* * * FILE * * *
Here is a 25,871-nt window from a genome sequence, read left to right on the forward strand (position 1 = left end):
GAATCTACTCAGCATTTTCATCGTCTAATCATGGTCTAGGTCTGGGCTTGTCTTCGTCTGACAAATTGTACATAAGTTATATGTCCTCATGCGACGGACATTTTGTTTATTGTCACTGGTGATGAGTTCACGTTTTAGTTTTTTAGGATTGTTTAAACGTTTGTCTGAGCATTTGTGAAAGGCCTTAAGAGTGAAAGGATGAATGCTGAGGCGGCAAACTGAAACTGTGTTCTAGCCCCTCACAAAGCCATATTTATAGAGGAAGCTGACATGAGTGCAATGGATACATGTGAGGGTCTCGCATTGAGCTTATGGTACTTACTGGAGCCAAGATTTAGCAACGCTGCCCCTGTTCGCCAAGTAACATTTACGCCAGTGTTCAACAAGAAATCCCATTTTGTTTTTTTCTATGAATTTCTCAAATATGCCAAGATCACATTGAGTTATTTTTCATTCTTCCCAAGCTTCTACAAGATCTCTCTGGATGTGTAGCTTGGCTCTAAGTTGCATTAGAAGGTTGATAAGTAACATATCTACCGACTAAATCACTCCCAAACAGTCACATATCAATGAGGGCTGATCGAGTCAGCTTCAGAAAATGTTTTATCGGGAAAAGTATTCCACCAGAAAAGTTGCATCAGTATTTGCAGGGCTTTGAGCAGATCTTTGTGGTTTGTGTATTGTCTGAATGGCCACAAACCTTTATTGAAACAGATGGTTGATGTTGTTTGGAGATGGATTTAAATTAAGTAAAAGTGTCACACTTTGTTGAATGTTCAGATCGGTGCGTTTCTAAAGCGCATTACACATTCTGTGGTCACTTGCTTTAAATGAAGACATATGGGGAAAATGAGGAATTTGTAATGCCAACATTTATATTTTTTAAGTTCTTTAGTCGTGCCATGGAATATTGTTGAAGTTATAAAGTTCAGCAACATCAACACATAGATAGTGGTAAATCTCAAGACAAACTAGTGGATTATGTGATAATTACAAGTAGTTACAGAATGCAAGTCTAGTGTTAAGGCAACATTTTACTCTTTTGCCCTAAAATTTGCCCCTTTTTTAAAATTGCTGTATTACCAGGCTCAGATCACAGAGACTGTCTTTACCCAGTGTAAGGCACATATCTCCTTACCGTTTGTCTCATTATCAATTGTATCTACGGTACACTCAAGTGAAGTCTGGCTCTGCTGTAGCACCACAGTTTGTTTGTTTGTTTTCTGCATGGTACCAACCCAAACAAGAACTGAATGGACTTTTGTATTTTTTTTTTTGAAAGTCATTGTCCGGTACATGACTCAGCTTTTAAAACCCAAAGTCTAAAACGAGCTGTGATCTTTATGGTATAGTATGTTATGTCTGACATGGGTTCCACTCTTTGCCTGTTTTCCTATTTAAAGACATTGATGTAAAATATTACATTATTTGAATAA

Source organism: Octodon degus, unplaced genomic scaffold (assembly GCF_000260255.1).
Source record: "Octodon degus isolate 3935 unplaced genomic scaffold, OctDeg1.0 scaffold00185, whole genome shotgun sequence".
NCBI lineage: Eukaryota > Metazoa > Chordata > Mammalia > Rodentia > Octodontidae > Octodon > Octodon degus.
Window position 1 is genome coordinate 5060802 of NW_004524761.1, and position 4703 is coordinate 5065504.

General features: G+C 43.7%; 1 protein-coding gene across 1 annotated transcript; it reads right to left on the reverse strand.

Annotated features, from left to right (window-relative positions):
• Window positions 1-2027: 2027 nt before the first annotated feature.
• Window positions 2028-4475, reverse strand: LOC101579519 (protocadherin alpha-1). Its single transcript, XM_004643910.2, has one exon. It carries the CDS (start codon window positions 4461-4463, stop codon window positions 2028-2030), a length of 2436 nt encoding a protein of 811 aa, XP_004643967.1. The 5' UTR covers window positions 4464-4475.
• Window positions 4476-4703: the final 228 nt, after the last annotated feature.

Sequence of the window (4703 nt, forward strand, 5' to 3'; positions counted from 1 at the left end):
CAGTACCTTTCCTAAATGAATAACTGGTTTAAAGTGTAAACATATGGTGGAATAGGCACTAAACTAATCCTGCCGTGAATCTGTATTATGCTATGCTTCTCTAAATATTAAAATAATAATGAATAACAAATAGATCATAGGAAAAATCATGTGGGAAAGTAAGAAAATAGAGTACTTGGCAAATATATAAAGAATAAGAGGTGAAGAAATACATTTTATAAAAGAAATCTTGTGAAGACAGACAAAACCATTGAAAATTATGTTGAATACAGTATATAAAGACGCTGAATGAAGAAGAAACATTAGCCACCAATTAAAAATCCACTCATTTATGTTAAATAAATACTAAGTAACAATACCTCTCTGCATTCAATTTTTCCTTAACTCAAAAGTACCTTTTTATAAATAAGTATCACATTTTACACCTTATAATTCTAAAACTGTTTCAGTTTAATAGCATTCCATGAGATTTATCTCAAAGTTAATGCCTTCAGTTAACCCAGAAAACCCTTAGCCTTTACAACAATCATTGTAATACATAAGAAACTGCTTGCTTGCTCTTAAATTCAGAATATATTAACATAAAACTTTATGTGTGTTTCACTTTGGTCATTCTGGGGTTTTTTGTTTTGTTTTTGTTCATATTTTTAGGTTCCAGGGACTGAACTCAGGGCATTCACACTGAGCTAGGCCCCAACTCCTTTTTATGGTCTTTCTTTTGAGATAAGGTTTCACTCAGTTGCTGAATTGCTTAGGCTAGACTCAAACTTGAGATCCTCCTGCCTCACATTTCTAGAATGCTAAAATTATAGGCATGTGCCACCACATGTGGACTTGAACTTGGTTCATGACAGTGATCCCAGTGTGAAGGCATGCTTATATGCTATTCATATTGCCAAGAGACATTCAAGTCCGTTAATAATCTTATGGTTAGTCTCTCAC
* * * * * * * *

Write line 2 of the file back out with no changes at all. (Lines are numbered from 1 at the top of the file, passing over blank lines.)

GAATCTACTCAGCATTTTCATCGTCTAATCATGGTCTAGGTCTGGGCTTGTCTTCGTCTGACAAATTGTACATAAGTTATATGTCCTCATGCGACGGACATTTTGTTTATTGTCACTGGTGATGAGTTCACGTTTTAGTTTTTTAGGATTGTTTAAACGTTTGTCTGAGCATTTGTGAAAGGCCTTAAGAGTGAAAGGATGAATGCTGAGGCGGCAAACTGAAACTGTGTTCTAGCCCCTCACAAAGCCATATTTATAGAGGAAGCTGACATGAGTGCAATGGATACATGTGAGGGTCTCGCATTGAGCTTATGGTACTTACTGGAGCCAAGATTTAGCAACGCTGCCCCTGTTCGCCAAGTAACATTTACGCCAGTGTTCAACAAGAAATCCCATTTTGTTTTTTTCTATGAATTTCTCAAATATGCCAAGATCACATTGAGTTATTTTTCATTCTTCCCAAGCTTCTACAAGATCTCTCTGGATGTGTAGCTTGGCTCTAAGTTGCATTAGAAGGTTGATAAGTAACATATCTACCGACTAAATCACTCCCAAACAGTCACATATCAATGAGGGCTGATCGAGTCAGCTTCAGAAAATGTTTTATCGGGAAAAGTATTCCACCAGAAAAGTTGCATCAGTATTTGCAGGGCTTTGAGCAGATCTTTGTGGTTTGTGTATTGTCTGAATGGCCACAAACCTTTATTGAAACAGATGGTTGATGTTGTTTGGAGATGGATTTAAATTAAGTAAAAGTGTCACACTTTGTTGAATGTTCAGATCGGTGCGTTTCTAAAGCGCATTACACATTCTGTGGTCACTTGCTTTAAATGAAGACATATGGGGAAAATGAGGAATTTGTAATGCCAACATTTATATTTTTTAAGTTCTTTAGTCGTGCCATGGAATATTGTTGAAGTTATAAAGTTCAGCAACATCAACACATAGATAGTGGTAAATCTCAAGACAAACTAGTGGATTATGTGATAATTACAAGTAGTTACAGAATGCAAGTCTAGTGTTAAGGCAACATTTTACTCTTTTGCCCTAAAATTTGCCCCTTTTTTAAAATTGCTGTATTACCAGGCTCAGATCACAGAGACTGTCTTTACCCAGTGTAAGGCACATATCTCCTTACCGTTTGTCTCATTATCAATTGTATCTACGGTACACTCAAGTGAAGTCTGGCTCTGCTGTAGCACCACAGTTTGTTTGTTTGTTTTCTGCATGGTACCAACCCAAACAAGAACTGAATGGACTTTTGTATTTTTTTTTTTGAAAGTCATTGTCCGGTACATGACTCAGCTTTTAAAACCCAAAGTCTAAAACGAGCTGTGATCTTTATGGTATAGTATGTTATGTCTGACATGGGTTCCACTCTTTGCCTGTTTTCCTATTTAAAGACATTGATGTAAAATATTACATTATTTGAATAA